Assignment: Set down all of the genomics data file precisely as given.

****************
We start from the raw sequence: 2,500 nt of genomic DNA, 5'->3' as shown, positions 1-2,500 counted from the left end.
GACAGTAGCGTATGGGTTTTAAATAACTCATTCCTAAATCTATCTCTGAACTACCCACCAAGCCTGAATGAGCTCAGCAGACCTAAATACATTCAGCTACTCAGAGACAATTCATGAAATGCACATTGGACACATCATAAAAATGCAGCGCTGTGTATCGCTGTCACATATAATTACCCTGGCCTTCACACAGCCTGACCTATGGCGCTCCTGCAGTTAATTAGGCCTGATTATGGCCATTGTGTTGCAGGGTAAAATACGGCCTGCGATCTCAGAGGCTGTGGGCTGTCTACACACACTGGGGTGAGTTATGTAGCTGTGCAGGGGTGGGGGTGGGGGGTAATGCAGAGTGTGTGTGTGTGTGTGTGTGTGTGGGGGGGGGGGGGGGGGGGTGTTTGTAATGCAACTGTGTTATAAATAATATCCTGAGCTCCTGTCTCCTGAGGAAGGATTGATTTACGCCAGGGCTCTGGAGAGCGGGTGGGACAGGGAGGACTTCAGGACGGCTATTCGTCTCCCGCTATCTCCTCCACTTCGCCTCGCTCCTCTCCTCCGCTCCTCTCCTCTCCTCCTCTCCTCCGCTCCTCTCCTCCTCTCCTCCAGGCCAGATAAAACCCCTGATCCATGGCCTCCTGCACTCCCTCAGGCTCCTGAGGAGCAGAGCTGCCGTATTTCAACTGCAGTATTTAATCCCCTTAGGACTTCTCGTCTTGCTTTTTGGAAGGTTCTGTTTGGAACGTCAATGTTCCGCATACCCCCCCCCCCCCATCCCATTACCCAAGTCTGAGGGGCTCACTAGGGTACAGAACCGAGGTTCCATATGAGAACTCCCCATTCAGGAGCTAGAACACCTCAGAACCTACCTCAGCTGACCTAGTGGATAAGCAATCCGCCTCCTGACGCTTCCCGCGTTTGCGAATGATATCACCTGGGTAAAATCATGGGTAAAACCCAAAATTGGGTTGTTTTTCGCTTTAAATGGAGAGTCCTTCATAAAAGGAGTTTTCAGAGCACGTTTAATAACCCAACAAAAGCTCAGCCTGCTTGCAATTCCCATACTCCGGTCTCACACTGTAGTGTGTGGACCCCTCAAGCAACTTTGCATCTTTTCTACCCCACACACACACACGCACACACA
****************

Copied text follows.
We start from the raw sequence: 2,500 nt of genomic DNA, 5'->3' as shown, positions 1-2,500 counted from the left end.
GACAGTAGCGTATGGGTTTTAAATAACTCATTCCTAAATCTATCTCTGAACTACCCACCAAGCCTGAATGAGCTCAGCAGACCTAAATACATTCAGCTACTCAGAGACAATTCATGAAATGCACATTGGACACATCATAAAAATGCAGCGCTGTGTATCGCTGTCACATATAATTACCCTGGCCTTCACACAGCCTGACCTATGGCGCTCCTGCAGTTAATTAGGCCTGATTATGGCCATTGTGTTGCAGGGTAAAATACGGCCTGCGATCTCAGAGGCTGTGGGCTGTCTACACACACTGGGGTGAGTTATGTAGCTGTGCAGGGGTGGGGGTGGGGGGTAATGCAGAGTGTGTGTGTGTGTGTGTGTGTGTGGGGGGGGGGGGGGGGGGGTGTTTGTAATGCAACTGTGTTATAAATAATATCCTGAGCTCCTGTCTCCTGAGGAAGGATTGATTTACGCCAGGGCTCTGGAGAGCGGGTGGGACAGGGAGGACTTCAGGACGGCTATTCGTCTCCCGCTATCTCCTCCACTTCGCCTCGCTCCTCTCCTCCGCTCCTCTCCTCTCCTCCTCTCCTCCGCTCCTCTCCTCCTCTCCTCCAGGCCAGATAAAACCCCTGATCCATGGCCTCCTGCACTCCCTCAGGCTCCTGAGGAGCAGAGCTGCCGTATTTCAACTGCAGTATTTAATCCCCTTAGGACTTCTCGTCTTGCTTTTTGGAAGGTTCTGTTTGGAACGTCAATGTTCCGCATACCCCCCCCCCCCCATCCCATTACCCAAGTCTGAGGGGCTCACTAGGGTACAGAACCGAGGTTCCATATGAGAACTCCCCATTCAGGAGCTAGAACACCTCAGAACCTACCTCAGCTGACCTAGTGGATAAGCAATCCGCCTCCTGACGCTTCCCGCGTTTGCGAATGATATCACCTGGGTAAAATCATGGGTAAAACCCAAAATTGGGTTGTTTTTCGCTTTAAATGGAGAGTCCTTCATAAAAGGAGTTTTCAGAGCACGTTTAATAACCCAACAAAAGCTCAGCCTGCTTGCAATTCCCATACTCCGGTCTCACACTGTAGTGTGTGGACCCCTCAAGCAACTTTGCATCTTTTCTACCCCACACACACACACGCACACACA